In the present work Fontana has complicated the work’s topography by adding mounds of sculptural impasto within the perforation. In comparison to his watercolour-based paintings with cuts, Concetto Spaziale brings back an aspect of figuration and the thick paint and the puncture wound invokes sensual, carnal, and painful emotions of man’s existential condition. Fontana has explained the difference between these two series: “The cuts that I have made so far represent above all a philosophical space. But that which I am seeking, now, is no longer philosophical space but rather physical space… It is a human dimension that can generate physiological pain, a terror in the mind, and I, in my most recent canvases, am trying to give form to this sensation” (Lucio Fontana cited in: Grazia Livi, ‘Incontro con Lucio Fontana’, Vanità, No. 13, Autumn 1962, p. 55).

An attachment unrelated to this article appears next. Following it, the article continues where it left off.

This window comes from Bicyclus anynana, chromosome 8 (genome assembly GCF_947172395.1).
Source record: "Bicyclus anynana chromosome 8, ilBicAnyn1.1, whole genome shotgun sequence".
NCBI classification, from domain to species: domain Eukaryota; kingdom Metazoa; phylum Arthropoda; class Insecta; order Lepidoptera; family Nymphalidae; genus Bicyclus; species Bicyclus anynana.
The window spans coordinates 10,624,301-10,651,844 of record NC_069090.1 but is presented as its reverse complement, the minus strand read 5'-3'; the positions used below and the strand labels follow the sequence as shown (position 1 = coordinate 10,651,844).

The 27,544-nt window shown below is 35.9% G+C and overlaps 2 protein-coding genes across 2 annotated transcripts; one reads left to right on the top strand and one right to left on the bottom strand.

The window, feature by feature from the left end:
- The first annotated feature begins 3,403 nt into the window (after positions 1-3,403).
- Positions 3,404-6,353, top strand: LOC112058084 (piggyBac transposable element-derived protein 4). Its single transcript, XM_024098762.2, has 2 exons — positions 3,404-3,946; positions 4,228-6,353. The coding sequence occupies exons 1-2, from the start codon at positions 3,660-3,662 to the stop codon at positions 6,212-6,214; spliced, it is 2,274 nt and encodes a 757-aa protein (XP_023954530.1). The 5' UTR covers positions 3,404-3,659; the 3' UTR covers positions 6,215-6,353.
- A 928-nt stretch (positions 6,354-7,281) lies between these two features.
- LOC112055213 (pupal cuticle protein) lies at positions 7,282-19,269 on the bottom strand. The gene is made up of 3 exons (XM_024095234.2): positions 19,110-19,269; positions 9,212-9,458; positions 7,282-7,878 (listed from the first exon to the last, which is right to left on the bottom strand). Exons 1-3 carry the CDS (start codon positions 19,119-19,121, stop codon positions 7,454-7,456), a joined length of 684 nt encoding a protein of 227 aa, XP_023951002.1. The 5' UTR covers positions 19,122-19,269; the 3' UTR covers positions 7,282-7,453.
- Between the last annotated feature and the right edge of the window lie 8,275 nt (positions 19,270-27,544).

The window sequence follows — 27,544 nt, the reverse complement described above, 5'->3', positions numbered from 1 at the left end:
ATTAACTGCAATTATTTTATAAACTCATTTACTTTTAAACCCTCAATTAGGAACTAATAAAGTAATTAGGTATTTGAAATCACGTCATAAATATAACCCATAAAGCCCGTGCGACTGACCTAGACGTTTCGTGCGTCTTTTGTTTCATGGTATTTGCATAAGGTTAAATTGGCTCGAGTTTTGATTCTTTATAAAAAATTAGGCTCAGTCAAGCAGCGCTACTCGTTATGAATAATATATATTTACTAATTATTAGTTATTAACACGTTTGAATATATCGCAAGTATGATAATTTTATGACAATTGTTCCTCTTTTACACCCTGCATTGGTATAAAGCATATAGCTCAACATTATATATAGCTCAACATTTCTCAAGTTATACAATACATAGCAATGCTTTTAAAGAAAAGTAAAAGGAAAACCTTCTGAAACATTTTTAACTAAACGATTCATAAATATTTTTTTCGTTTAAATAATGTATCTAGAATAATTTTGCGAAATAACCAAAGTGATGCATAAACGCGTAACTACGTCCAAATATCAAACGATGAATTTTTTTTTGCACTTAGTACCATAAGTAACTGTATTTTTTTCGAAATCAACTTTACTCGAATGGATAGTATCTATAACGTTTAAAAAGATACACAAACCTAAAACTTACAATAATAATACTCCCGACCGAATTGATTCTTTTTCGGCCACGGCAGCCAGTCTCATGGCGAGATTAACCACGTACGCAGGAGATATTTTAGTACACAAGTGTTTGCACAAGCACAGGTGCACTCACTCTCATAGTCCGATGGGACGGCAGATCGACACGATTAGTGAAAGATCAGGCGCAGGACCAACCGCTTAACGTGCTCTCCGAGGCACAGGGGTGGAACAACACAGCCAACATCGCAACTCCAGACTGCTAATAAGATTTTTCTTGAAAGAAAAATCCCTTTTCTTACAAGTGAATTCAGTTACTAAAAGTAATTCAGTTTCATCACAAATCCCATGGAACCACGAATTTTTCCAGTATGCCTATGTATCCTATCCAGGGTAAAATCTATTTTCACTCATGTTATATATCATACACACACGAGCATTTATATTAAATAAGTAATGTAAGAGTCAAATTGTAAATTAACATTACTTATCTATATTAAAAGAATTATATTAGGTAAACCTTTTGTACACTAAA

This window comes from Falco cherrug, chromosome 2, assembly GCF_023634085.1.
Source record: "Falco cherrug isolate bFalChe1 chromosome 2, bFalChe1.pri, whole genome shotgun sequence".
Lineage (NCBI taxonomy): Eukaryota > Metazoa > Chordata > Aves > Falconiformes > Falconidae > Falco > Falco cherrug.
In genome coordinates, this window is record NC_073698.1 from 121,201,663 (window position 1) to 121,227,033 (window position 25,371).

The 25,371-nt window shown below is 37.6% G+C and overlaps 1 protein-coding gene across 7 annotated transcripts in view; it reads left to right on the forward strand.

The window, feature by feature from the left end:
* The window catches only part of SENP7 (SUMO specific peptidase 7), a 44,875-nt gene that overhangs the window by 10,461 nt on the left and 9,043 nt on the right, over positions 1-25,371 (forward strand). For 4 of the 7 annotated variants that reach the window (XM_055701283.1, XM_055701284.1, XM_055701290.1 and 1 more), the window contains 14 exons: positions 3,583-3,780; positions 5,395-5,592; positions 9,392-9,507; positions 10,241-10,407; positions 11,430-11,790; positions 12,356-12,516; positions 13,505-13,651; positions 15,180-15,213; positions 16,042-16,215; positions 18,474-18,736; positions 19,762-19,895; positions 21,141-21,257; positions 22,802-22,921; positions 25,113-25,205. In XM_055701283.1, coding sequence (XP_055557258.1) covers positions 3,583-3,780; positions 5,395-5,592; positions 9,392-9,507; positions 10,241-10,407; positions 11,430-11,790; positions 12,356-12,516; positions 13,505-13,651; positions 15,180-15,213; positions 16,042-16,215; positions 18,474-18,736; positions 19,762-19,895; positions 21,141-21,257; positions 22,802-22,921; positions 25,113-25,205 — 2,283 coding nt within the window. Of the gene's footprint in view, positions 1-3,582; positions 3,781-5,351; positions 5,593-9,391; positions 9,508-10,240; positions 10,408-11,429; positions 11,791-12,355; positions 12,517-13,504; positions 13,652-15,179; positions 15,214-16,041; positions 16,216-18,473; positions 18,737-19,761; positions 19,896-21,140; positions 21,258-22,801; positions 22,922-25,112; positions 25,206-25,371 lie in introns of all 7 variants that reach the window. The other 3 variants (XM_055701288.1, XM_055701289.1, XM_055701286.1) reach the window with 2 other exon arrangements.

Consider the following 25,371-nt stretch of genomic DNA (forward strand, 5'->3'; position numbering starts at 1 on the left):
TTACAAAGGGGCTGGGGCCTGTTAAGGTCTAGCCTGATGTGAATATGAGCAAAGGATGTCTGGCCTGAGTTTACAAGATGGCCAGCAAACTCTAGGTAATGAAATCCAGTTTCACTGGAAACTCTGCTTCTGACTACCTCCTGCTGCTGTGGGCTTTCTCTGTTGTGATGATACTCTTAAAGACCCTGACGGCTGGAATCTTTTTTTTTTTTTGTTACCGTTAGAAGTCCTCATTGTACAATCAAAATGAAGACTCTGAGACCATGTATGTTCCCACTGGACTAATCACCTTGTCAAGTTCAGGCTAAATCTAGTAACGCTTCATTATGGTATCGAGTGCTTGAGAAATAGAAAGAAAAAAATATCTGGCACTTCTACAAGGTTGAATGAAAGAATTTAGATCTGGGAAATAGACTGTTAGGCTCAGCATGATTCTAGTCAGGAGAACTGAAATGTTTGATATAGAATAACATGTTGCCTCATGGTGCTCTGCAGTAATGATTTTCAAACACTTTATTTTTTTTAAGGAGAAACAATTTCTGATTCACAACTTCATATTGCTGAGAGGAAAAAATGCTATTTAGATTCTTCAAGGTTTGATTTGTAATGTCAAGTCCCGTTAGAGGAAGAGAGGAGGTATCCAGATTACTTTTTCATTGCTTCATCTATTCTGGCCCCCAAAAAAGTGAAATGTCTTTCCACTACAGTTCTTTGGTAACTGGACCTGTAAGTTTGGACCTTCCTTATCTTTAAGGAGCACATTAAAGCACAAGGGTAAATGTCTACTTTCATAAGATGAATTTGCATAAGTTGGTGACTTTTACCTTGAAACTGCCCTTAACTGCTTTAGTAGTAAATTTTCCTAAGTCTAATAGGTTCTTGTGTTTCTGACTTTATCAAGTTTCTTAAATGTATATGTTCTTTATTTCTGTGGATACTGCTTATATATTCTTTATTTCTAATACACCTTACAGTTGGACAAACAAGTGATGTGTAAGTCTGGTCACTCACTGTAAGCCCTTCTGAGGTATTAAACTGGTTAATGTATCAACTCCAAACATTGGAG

Fontana’s revolutionary concept of Spazialismo was the culmination of the fundamental precepts illustrated in his art. The artist’s dynamic ability to mutate solid matter into energy is unparalleled, and it comprises the essence of his theory. He formulated the comprehensive title Concetto Spaziale in 1947 and used it for nearly all his later art. The pinnacle of this project was expressed most purely in works with incisions rupturing a surface that preserves the elegantly erratic character of malleable mediums like wax, oil or acrylic paint, such as in the present work. The puncture and incisions occupying the canvas in Concetto Spaziale are not so much lacerations, rather powerful sculptural constructions; a way of desacralising the two-dimensionality of the surface and engage the viewer in the struggle between the material and the spatial.
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